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Last Updated: Tuesday, 23 November, 2004, 10:52 GMT
UN hostages freed in Afghanistan
Three people believed to be the UN hostages
The three had been helping with October's presidential election
Three foreign UN workers who were taken hostage last month in Afghanistan have been freed unharmed.

The exact circumstances of their release remains unclear, though the Afghan interior minister denied any deal had been done with the kidnappers.

Annetta Flanigan from Northern Ireland, Kosovan Shqipe Habibi and Filipino diplomat Angelito Nayan were abducted at gunpoint from Kabul last month.

They had been helping to conduct the recent presidential election.


The three were released on Tuesday morning and taken by UN staff to a military base where they were identified and examined by medical staff.

The family of Ms Flanigan said they were "overjoyed" that she and her colleagues had been released.

"After all the terrible anxiety of the last 27 days it is an incredible relief to know that Annetta is safe and well and now reunited with her husband, Jose," they said.

I'm told they are in good spirits and they seem to be fine
UN spokesman Manoel de Almeida e Silva

A spokesman for President Gloria Arroyo of the Philippines, quoted by AFP news agency, said: "We appreciate the efforts of the UN as well as of the Afghan government."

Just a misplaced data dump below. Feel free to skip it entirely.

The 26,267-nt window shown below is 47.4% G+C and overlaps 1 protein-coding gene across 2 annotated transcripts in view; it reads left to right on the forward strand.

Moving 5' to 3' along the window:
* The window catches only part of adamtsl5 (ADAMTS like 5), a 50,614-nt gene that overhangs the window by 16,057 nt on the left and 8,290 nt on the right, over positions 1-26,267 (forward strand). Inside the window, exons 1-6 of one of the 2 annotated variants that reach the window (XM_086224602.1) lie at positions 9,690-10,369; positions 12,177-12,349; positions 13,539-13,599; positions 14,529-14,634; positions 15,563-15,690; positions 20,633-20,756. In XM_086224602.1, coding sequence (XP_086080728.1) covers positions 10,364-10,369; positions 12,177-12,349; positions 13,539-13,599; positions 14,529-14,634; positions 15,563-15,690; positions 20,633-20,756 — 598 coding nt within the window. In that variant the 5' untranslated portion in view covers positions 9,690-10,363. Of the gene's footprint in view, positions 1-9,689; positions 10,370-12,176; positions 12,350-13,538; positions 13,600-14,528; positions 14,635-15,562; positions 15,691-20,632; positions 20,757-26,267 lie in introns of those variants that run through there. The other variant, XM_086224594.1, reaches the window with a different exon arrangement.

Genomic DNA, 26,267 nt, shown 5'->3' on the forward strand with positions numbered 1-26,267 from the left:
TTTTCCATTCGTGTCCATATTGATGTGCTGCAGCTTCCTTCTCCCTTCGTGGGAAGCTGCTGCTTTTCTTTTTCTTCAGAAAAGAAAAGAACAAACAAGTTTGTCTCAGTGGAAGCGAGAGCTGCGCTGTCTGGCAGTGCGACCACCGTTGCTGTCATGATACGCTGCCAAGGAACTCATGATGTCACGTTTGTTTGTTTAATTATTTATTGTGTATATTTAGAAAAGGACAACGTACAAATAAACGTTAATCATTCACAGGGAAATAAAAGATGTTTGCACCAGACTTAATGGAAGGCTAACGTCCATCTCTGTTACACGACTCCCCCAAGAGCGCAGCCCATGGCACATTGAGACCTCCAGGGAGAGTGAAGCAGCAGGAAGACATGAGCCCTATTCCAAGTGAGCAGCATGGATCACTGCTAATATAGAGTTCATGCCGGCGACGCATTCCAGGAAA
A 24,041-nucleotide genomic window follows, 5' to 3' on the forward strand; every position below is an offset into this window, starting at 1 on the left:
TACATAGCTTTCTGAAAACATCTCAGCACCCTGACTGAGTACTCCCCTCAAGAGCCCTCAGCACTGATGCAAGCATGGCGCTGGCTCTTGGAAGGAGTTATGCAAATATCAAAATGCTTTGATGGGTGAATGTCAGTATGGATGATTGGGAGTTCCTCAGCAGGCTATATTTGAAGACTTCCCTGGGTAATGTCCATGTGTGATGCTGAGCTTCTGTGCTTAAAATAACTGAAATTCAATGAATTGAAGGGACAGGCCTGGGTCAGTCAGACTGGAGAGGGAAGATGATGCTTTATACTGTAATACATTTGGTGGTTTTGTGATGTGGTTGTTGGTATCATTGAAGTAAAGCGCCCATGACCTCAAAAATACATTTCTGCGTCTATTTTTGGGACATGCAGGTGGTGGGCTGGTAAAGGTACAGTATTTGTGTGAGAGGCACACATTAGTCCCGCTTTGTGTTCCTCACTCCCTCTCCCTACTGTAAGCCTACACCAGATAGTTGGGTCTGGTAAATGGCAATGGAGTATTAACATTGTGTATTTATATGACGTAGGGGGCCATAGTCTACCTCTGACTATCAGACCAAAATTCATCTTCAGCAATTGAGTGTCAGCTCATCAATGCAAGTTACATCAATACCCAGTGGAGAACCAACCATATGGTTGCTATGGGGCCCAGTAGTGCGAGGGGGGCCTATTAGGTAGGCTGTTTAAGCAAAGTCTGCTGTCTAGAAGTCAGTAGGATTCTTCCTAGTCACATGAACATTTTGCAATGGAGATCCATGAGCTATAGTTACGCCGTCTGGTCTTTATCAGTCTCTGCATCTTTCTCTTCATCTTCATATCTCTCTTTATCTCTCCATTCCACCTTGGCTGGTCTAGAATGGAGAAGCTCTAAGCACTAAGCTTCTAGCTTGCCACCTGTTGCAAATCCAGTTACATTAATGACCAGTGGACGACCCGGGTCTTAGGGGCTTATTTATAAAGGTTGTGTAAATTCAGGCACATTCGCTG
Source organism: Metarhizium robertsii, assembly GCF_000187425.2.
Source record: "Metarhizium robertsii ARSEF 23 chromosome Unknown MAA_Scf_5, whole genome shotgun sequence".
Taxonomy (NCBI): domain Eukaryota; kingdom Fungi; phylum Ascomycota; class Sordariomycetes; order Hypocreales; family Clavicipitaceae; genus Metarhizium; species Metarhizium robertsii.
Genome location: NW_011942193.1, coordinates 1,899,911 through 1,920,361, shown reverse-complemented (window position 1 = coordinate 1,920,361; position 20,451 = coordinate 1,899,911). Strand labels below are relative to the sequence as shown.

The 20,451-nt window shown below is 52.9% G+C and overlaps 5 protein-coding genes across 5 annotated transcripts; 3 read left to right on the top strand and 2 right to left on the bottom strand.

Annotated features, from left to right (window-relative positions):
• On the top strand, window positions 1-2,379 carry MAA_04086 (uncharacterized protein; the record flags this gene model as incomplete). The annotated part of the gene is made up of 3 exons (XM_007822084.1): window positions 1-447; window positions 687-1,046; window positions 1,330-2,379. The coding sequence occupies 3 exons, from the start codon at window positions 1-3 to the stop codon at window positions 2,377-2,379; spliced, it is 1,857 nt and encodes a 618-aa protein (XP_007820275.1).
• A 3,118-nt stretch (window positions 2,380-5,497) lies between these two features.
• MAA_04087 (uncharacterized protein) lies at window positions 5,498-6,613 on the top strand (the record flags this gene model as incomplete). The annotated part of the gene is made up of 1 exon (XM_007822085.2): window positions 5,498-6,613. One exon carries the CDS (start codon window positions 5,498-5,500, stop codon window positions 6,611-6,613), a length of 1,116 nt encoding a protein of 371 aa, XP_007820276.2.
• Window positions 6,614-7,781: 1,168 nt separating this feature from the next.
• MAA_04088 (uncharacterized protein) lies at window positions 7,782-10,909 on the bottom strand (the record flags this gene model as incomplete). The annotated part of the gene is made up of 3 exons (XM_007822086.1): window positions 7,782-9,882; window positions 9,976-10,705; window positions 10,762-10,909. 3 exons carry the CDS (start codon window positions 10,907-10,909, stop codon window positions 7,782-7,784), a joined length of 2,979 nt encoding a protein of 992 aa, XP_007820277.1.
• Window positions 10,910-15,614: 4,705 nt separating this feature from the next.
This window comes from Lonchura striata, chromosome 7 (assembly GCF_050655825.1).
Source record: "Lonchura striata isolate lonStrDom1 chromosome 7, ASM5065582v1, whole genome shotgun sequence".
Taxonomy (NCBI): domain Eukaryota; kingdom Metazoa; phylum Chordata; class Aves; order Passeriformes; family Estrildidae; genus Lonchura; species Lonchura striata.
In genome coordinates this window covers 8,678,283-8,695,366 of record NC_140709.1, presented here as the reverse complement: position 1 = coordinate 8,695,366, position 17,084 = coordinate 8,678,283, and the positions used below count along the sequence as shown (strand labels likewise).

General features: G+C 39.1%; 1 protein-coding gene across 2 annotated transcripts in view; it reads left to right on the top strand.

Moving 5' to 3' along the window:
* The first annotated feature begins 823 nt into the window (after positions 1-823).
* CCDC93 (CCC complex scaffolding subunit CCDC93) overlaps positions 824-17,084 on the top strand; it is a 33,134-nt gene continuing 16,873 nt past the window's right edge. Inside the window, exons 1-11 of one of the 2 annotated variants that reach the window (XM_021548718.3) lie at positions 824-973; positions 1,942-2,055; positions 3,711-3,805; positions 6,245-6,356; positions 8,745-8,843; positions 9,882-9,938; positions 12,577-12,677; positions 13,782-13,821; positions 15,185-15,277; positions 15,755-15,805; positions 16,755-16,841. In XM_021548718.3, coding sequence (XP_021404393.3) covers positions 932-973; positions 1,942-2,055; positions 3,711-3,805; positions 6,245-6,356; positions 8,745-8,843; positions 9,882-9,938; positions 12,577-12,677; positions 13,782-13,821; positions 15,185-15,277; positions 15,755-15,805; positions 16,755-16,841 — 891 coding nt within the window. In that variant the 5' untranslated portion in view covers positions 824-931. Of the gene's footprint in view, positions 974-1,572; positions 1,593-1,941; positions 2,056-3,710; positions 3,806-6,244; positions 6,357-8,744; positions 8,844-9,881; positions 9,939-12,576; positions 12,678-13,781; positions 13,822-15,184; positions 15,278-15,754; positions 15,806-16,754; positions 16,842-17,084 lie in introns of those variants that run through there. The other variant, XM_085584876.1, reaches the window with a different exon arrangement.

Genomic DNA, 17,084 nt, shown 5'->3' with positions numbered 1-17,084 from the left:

A UN spokesman in Afghanistan said: "We are very, very happy and relieved that they are back....they seem to be in good spirits."

Afghan Interior Minister Ali Ahmad Jalali refused to confirm whether they were rescued by troops or if the group holding them set them free voluntarily.

He said the three had been "abandoned in a location inside Kabul". He insisted there had been no payment to secure their release.

None of the hostage-takers conditions have been met
Afghan Interior Minister Ali Ahmad Jalali

"No prisoners were released, no money was paid, no demand was accepted," he said.

On Monday, two houses in Kabul were raided in an operation aimed at freeing the hostages. Ten people were detained.

American and Afghan soldiers used explosives to smash their way into the houses in the pre-dawn raid.

Mr Jalali said one suspected kidnapper was killed and four left wounded in operations on Monday.

All the hostage-takers "will be brought to justice", he promised.


Earlier, a spokesman for the group that said it was holding the hostages - a splinter faction of the Taleban called the Army of Muslims - said it had released the trio after the authorities freed 24 of its followers from jail.

The three were kidnapped on 28 October when a group of armed men in camouflage stopped their vehicle, pulled them out and then drove them away at high speed.

The Army of Muslims produced a video showing the hostages slumped against a wall.

The group demanded the release of 26 prisoners in return for their lives.

But a government spokesman expressed doubt about their claims and said it was more likely they were being held by a criminal gang.

What Afghan officials have told the BBC

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